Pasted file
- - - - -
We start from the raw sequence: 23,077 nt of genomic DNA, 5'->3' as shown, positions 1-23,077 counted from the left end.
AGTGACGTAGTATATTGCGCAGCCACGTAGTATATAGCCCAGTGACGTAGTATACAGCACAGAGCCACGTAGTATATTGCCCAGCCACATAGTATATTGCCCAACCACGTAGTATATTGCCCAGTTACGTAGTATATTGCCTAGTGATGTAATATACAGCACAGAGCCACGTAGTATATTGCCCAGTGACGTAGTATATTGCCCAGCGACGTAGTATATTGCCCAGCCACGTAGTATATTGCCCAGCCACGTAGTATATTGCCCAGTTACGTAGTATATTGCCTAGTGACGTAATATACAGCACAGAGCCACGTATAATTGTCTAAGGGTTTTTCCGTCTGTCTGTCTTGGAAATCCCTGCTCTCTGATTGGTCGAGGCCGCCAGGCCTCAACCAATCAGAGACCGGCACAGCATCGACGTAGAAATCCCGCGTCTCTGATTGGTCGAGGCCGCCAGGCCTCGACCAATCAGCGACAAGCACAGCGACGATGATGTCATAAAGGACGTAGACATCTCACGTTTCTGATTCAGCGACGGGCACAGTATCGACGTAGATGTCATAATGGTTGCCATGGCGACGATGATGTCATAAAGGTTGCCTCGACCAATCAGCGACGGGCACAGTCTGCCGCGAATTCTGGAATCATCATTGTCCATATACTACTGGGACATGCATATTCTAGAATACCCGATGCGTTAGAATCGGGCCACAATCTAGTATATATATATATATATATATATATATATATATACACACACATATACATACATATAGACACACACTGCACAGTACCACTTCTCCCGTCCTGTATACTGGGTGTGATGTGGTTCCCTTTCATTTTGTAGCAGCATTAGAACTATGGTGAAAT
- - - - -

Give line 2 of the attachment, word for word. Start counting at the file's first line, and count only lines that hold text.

AGTGACGTAGTATATTGCGCAGCCACGTAGTATATAGCCCAGTGACGTAGTATACAGCACAGAGCCACGTAGTATATTGCCCAGCCACATAGTATATTGCCCAACCACGTAGTATATTGCCCAGTTACGTAGTATATTGCCTAGTGATGTAATATACAGCACAGAGCCACGTAGTATATTGCCCAGTGACGTAGTATATTGCCCAGCGACGTAGTATATTGCCCAGCCACGTAGTATATTGCCCAGCCACGTAGTATATTGCCCAGTTACGTAGTATATTGCCTAGTGACGTAATATACAGCACAGAGCCACGTATAATTGTCTAAGGGTTTTTCCGTCTGTCTGTCTTGGAAATCCCTGCTCTCTGATTGGTCGAGGCCGCCAGGCCTCAACCAATCAGAGACCGGCACAGCATCGACGTAGAAATCCCGCGTCTCTGATTGGTCGAGGCCGCCAGGCCTCGACCAATCAGCGACAAGCACAGCGACGATGATGTCATAAAGGACGTAGACATCTCACGTTTCTGATTCAGCGACGGGCACAGTATCGACGTAGATGTCATAATGGTTGCCATGGCGACGATGATGTCATAAAGGTTGCCTCGACCAATCAGCGACGGGCACAGTCTGCCGCGAATTCTGGAATCATCATTGTCCATATACTACTGGGACATGCATATTCTAGAATACCCGATGCGTTAGAATCGGGCCACAATCTAGTATATATATATATATATATATATATATATATATACACACACATATACATACATATAGACACACACTGCACAGTACCACTTCTCCCGTCCTGTATACTGGGTGTGATGTGGTTCCCTTTCATTTTGTAGCAGCATTAGAACTATGGTGAAAT